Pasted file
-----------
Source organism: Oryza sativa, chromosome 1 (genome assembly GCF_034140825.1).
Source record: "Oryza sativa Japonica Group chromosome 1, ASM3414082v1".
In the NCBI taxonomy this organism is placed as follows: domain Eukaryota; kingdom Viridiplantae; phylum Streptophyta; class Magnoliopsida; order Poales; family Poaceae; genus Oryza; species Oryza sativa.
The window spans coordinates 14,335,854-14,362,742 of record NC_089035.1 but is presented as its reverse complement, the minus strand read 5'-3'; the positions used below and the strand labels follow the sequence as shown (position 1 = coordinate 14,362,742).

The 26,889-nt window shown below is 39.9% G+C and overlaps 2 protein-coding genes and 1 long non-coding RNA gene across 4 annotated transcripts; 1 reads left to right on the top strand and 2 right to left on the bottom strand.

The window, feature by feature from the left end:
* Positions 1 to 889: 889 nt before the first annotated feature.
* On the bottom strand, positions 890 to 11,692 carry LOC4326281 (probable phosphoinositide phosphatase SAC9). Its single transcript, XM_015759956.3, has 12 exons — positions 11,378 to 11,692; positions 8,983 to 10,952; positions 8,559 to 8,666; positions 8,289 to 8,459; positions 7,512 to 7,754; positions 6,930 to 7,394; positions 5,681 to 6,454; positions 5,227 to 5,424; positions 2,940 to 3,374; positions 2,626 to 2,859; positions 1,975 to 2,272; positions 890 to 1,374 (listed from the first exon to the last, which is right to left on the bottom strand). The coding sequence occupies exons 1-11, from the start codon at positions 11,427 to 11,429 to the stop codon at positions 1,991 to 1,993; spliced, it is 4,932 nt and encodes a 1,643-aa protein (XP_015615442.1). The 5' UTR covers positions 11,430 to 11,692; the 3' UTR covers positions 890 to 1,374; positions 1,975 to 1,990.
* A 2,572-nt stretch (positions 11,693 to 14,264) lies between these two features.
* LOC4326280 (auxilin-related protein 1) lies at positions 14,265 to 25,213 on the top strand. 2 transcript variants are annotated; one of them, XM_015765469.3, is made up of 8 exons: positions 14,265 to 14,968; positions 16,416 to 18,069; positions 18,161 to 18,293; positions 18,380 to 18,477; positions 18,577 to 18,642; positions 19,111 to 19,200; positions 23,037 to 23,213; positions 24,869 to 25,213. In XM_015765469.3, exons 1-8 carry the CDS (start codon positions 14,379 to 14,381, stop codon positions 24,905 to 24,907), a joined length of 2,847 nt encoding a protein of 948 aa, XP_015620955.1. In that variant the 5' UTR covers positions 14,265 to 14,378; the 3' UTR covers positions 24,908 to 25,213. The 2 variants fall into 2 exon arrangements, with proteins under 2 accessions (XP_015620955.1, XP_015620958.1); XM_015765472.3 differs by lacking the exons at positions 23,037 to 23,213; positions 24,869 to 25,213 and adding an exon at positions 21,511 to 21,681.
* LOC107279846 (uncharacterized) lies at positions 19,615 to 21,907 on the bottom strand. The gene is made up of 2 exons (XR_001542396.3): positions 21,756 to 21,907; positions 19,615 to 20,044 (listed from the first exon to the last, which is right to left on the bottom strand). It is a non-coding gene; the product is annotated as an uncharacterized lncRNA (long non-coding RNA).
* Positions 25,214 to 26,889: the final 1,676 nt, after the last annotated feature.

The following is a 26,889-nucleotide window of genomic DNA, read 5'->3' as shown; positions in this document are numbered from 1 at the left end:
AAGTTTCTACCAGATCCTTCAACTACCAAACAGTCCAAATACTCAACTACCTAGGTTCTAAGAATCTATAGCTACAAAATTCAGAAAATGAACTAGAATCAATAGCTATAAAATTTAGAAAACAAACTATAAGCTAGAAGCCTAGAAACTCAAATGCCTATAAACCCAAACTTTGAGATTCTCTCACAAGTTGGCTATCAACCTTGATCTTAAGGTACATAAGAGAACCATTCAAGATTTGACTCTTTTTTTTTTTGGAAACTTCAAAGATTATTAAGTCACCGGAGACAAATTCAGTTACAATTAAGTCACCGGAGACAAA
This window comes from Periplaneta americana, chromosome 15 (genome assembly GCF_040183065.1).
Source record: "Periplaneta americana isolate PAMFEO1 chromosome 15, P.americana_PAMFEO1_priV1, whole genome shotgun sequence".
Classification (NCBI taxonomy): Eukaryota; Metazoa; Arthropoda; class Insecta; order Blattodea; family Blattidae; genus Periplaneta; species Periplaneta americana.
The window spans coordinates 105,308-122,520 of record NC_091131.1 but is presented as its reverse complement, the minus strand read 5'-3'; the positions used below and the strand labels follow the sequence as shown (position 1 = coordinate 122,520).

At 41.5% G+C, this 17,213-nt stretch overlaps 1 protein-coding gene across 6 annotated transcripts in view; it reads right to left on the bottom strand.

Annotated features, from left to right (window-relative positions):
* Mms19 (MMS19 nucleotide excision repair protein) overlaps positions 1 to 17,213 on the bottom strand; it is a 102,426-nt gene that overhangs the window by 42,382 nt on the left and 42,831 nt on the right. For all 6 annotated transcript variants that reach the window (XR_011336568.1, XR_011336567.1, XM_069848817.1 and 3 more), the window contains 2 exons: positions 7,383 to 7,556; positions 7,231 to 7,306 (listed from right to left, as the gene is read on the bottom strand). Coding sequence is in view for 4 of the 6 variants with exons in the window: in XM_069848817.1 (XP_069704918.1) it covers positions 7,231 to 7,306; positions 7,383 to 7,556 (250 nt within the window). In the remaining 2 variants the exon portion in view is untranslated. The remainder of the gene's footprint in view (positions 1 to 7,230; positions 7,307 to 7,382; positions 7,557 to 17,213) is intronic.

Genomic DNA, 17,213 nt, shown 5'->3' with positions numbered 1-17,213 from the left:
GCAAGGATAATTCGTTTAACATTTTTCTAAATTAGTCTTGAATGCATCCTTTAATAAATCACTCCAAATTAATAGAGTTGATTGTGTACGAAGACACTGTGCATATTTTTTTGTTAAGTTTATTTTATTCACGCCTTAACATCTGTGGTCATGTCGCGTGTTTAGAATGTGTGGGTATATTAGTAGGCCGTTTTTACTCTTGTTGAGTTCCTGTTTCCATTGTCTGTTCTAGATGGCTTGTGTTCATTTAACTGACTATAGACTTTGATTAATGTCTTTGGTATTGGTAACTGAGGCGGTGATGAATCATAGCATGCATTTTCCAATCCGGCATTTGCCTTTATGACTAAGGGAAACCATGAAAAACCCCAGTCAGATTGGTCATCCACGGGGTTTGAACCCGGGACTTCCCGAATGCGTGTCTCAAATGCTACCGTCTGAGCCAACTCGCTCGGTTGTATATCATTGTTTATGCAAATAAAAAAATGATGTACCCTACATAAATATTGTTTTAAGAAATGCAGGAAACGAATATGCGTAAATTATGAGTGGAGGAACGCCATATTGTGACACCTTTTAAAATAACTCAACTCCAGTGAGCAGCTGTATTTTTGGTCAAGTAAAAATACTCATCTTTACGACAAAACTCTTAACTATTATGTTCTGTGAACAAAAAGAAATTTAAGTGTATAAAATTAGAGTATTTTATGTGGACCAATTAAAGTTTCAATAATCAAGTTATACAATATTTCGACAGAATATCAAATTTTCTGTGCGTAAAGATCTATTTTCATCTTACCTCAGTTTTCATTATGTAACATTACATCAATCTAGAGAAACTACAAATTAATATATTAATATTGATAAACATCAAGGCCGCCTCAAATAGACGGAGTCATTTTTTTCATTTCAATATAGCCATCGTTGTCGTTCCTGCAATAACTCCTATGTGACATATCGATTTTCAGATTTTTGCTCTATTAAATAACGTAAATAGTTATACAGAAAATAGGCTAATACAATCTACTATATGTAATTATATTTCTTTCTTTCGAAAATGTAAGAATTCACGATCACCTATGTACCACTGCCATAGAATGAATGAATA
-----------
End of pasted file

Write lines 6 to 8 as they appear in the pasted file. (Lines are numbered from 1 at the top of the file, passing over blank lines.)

The window, feature by feature from the left end:
* Positions 1 to 889: 889 nt before the first annotated feature.
* On the bottom strand, positions 890 to 11,692 carry LOC4326281 (probable phosphoinositide phosphatase SAC9). Its single transcript, XM_015759956.3, has 12 exons — positions 11,378 to 11,692; positions 8,983 to 10,952; positions 8,559 to 8,666; positions 8,289 to 8,459; positions 7,512 to 7,754; positions 6,930 to 7,394; positions 5,681 to 6,454; positions 5,227 to 5,424; positions 2,940 to 3,374; positions 2,626 to 2,859; positions 1,975 to 2,272; positions 890 to 1,374 (listed from the first exon to the last, which is right to left on the bottom strand). The coding sequence occupies exons 1-11, from the start codon at positions 11,427 to 11,429 to the stop codon at positions 1,991 to 1,993; spliced, it is 4,932 nt and encodes a 1,643-aa protein (XP_015615442.1). The 5' UTR covers positions 11,430 to 11,692; the 3' UTR covers positions 890 to 1,374; positions 1,975 to 1,990.